Agreed. Also could be defective by design, i.e. certain bindings in particular seem especially prone to pre-release in certain conditions, whilst they may not if the forces are applied alternatively.
If the binding is performing as designed, it's not pre-release. If the binding releases when the skier, otherwise under control and not in danger, does not want it to, then that is just unwanted release, and likely a sign of a DIN set too low for the skier.
Back in college, I had a racing coach who liked to do this drill in which he would turn all our DIN settings to the lowest, just to teach us how to apply the forces in a turn correctly. Of course, at first we were releasing and falling all over the hill. But then we could ski farther and farther before releasing. Coach made his point.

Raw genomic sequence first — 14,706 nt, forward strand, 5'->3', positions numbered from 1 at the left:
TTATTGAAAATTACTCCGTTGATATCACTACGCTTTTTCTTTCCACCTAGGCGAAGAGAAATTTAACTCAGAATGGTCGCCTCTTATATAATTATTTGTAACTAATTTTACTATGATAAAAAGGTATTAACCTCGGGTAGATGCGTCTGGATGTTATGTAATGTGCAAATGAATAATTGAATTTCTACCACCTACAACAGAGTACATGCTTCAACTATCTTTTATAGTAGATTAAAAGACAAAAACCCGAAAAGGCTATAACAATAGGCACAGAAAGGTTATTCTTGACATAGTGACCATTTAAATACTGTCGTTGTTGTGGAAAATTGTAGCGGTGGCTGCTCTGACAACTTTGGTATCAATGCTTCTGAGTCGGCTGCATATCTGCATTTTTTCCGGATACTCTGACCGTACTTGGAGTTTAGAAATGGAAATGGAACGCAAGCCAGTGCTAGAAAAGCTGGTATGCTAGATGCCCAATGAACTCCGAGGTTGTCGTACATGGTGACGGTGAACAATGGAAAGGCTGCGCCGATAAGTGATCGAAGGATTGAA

Bindings are a strange compromise of engineering: you want them to release when they should and not release when they shouldn't. Magic! If there is no chance of a mistake being made, bindings whould never need to release. The reality is that no binding will be perfect.